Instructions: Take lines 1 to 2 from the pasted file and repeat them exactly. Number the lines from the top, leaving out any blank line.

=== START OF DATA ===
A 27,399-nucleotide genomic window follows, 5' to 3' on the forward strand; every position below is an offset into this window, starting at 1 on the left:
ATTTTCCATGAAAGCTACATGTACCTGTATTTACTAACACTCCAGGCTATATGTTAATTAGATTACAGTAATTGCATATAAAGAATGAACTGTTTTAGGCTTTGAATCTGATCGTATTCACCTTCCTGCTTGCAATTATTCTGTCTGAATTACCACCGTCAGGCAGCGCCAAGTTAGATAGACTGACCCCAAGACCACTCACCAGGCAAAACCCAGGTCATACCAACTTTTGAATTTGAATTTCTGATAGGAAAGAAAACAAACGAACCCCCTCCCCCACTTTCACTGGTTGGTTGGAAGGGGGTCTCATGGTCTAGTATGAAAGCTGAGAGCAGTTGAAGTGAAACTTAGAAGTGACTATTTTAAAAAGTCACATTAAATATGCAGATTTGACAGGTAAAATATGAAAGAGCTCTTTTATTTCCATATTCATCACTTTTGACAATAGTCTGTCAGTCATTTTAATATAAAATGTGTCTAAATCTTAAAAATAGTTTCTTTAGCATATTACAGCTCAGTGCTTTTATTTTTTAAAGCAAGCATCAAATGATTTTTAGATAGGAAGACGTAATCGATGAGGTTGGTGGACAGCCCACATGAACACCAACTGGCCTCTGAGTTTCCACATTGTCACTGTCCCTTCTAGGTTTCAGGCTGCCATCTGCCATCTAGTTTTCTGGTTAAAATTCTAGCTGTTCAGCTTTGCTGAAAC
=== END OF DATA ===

A 27,399-nucleotide genomic window follows, 5' to 3' on the forward strand; every position below is an offset into this window, starting at 1 on the left:
ATTTTCCATGAAAGCTACATGTACCTGTATTTACTAACACTCCAGGCTATATGTTAATTAGATTACAGTAATTGCATATAAAGAATGAACTGTTTTAGGCTTTGAATCTGATCGTATTCACCTTCCTGCTTGCAATTATTCTGTCTGAATTACCACCGTCAGGCAGCGCCAAGTTAGATAGACTGACCCCAAGACCACTCACCAGGCAAAACCCAGGTCATACCAACTTTTGAATTTGAATTTCTGATAGGAAAGAAAACAAACGAACCCCCTCCCCCACTTTCACTGGTTGGTTGGAAGGGGGTCTCATGGTCTAGTATGAAAGCTGAGAGCAGTTGAAGTGAAACTTAGAAGTGACTATTTTAAAAAGTCACATTAAATATGCAGATTTGACAGGTAAAATATGAAAGAGCTCTTTTATTTCCATATTCATCACTTTTGACAATAGTCTGTCAGTCATTTTAATATAAAATGTGTCTAAATCTTAAAAATAGTTTCTTTAGCATATTACAGCTCAGTGCTTTTATTTTTTAAAGCAAGCATCAAATGATTTTTAGATAGGAAGACGTAATCGATGAGGTTGGTGGACAGCCCACATGAACACCAACTGGCCTCTGAGTTTCCACATTGTCACTGTCCCTTCTAGGTTTCAGGCTGCCATCTGCCATCTAGTTTTCTGGTTAAAATTCTAGCTGTTCAGCTTTGCTGAAAC